Platform: Semplice

12-Zazu

 

We Should Do It All

We Should Do It All is both their agency name and their mission statement. Their dedication to doing it all seems to extend to their portfolio, which is both text-heavy and image-heavy. They seem rather dedicated to telling whole story of each project, in a functional, simple, near-brutalist fashion. I actually rather like it.

Platform: Static Site

13-Weshould

 

Kuon Yagi

Kuon Yagi is web designer and self-professed “markup engineer”. Now I don’t think we need another job title, but I have to admit that one sounds cool. The design is darned cool, too with a distinctly space-themed aesthetic, a .space domain name, and typography so pretty that I don’t care if a lot of the text is Japanese.

Platform: Static Site

14-Kuon

 

Mustafa Celik

Mustafa Celik is an art director, and has taken full advantage of animation and typography to create an experience that is rather beautiful, on the whole. It does that thing where the navigation links are all over the place, but otherwise, it’s a darned good-looking site.

Platform: WordPress

15-Mustafa

 

Sophie Haig

Sophie Haig’s photography portfolio combines collage-style-design, hover-over-text-to-preview UX, and the exact same font used in every hair style catalog at the local barber shop. Okay, I’m half-kidding. I’ve actually been seeing a lot of vertically “squished” type lately. I’m not a huge fan, but it has been a change of pace, and I appreciate that. In this case, it doesn’t look bad at all.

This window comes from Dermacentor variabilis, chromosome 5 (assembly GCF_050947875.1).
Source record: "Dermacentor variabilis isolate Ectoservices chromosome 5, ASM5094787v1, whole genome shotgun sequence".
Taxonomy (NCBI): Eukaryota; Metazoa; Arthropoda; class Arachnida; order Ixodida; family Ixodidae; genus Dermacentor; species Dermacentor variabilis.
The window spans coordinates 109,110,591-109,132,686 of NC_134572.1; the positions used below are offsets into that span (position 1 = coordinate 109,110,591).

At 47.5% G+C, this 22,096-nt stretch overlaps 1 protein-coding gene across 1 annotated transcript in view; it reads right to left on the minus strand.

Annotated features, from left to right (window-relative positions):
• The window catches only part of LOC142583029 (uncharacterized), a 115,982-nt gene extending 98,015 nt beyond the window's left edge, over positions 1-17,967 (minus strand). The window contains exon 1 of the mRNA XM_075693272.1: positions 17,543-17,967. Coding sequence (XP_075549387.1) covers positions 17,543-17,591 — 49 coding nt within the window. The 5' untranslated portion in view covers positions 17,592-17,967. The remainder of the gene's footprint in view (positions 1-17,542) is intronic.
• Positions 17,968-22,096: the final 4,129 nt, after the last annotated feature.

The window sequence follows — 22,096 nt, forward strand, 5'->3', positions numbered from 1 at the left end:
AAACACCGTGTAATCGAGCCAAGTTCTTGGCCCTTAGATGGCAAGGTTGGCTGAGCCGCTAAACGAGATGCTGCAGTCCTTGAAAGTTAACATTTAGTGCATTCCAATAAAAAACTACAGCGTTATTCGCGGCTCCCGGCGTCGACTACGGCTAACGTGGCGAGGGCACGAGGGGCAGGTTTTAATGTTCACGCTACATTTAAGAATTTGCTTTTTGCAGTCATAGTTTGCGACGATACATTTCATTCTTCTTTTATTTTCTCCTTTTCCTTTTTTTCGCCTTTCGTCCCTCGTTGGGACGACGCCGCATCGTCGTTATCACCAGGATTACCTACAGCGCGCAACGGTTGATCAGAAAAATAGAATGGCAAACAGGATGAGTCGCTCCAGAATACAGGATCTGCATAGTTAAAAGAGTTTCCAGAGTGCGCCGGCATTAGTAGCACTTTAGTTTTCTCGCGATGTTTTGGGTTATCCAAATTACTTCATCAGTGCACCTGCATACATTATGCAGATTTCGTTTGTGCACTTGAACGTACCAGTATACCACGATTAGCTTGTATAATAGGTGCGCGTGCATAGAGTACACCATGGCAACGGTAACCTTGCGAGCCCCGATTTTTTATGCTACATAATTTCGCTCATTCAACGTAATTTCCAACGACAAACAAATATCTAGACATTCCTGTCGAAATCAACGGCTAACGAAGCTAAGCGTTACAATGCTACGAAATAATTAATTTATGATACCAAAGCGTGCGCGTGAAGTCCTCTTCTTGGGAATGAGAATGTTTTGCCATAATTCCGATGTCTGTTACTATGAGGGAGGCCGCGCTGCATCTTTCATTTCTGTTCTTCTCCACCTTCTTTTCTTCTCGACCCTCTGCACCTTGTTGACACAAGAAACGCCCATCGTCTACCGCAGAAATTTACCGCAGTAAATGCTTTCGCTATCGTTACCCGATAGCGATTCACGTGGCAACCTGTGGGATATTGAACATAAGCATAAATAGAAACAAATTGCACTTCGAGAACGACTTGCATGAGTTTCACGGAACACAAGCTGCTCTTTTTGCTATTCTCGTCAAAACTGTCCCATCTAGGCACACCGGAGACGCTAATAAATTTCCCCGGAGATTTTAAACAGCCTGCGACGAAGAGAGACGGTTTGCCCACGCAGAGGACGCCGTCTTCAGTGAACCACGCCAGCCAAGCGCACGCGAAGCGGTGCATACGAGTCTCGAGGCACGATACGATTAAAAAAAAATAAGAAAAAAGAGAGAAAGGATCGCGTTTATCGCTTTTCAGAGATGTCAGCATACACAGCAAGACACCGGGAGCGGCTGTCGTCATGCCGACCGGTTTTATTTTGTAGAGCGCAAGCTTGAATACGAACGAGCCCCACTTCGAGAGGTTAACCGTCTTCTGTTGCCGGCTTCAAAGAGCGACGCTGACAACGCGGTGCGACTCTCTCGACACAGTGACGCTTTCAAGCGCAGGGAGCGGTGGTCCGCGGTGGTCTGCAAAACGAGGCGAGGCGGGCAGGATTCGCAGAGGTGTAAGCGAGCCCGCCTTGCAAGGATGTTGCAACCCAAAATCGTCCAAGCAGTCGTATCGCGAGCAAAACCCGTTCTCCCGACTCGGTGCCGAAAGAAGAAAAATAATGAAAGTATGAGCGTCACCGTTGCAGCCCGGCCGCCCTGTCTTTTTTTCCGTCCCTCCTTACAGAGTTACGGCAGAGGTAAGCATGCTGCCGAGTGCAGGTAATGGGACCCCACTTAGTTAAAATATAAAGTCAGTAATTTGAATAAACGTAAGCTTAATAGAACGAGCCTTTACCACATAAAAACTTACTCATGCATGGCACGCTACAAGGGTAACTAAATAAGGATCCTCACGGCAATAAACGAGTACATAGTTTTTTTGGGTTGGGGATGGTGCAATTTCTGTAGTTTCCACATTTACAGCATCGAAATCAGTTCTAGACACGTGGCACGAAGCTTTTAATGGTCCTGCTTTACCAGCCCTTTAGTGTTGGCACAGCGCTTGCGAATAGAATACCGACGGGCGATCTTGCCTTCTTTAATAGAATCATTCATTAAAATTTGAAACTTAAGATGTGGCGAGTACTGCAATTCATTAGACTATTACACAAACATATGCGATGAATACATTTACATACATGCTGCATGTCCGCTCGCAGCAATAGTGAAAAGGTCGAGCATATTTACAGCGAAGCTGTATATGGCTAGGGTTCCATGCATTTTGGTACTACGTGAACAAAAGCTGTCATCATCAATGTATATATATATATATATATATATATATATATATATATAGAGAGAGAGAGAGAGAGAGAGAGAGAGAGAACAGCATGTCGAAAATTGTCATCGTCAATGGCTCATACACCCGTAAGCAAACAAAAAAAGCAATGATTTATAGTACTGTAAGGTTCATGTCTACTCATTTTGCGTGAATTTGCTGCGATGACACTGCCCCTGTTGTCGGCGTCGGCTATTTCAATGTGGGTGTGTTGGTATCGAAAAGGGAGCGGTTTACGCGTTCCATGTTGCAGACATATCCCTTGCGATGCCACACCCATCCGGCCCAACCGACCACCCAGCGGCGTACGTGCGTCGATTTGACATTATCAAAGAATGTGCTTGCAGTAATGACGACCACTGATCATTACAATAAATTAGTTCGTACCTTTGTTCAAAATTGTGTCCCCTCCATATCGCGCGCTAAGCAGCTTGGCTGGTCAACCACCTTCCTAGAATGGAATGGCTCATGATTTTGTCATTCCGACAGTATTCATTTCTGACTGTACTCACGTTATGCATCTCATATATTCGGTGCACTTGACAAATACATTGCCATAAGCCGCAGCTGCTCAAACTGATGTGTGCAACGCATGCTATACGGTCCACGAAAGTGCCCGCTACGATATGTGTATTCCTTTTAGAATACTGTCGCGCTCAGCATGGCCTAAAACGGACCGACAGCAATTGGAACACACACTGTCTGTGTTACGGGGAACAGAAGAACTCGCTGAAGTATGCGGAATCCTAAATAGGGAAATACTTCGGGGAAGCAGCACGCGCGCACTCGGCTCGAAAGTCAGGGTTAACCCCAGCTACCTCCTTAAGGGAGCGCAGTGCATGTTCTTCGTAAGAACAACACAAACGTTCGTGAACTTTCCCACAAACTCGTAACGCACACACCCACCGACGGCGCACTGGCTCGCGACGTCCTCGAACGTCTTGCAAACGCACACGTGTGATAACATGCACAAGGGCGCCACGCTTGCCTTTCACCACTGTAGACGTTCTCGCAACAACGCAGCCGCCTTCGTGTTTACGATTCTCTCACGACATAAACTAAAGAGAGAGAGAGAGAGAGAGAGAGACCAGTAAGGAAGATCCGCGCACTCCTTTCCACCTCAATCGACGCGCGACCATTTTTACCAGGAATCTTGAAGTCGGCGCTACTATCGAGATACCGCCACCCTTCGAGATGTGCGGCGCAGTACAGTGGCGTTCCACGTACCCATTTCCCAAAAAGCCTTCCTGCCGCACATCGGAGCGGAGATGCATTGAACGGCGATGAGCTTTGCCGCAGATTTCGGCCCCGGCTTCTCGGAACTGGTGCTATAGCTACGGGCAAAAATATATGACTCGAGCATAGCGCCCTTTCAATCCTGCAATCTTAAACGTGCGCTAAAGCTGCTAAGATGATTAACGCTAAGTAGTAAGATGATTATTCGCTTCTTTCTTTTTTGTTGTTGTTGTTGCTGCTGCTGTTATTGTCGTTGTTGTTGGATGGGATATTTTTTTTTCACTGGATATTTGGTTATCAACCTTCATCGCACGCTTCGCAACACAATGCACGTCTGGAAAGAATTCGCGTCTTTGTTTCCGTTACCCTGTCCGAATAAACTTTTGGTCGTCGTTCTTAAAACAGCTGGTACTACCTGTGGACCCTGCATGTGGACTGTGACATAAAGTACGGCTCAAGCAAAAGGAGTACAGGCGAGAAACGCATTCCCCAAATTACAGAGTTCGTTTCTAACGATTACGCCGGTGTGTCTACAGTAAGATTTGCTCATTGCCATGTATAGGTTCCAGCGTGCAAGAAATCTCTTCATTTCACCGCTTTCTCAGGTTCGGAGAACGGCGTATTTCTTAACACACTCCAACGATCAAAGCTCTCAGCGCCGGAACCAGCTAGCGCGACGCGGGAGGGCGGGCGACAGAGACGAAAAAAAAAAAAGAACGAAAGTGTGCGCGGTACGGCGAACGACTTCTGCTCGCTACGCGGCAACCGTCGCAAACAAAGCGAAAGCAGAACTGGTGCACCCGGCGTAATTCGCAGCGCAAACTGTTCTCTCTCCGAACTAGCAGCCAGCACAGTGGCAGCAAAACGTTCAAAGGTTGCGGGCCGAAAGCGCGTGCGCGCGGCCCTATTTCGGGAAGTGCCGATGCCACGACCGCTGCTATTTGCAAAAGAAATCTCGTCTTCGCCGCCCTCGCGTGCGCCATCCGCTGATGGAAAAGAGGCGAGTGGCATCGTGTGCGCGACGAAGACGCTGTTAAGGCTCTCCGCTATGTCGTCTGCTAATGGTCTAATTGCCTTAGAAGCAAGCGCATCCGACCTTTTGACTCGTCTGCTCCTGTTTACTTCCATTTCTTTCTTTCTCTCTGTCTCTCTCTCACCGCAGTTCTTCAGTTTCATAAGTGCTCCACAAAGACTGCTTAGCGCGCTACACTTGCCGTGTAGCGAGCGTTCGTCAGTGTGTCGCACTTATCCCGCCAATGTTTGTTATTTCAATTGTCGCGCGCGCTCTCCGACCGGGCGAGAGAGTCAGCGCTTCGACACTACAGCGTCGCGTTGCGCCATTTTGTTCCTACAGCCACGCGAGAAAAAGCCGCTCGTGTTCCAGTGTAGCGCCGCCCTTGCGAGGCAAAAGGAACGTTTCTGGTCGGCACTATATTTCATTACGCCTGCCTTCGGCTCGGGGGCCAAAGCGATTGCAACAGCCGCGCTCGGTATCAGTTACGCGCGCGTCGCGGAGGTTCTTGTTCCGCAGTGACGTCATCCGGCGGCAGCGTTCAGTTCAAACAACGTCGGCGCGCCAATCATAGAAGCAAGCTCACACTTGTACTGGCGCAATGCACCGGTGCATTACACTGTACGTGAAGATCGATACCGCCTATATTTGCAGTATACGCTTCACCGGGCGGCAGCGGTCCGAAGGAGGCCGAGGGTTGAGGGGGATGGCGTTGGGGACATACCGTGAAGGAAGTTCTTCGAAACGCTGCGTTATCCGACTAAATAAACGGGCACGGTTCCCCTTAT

Platform: Static Site

16 Sophie

 

Anyonegirl

Anyonegirl is a simple yet stylish photography portfolio with a rockin’ 416 pages full of photos. Any site with that much content pretty much has to keep it simple for bandwidth reasons. Even so, there’s a distinct style present that I find appealing.

Platform: WordPress

17-anyonegirl

 

Oak & Morrow

As much as I’ve been enjoying the web’s return to color, I must admit that Oak & Morrow’s nearly monochromatic portfolio is pleasing to look at. After that, their flair for illustration adds an extra touch of style to an already great site.

Platform: WordPress

18-Oak

 

Antfood

And we finish this off with Antfood, a distinctly presentational site with tons of color, solid type, and some fairly creative animation. They also do website audio the best way I’ve ever seen it done: it’s turned off by default. If you really, really feel the need to listen to your website, you can turn it on. They’re an audio studio, so you can hardly blame them for trying.

Platform: Static Site

19-Antfood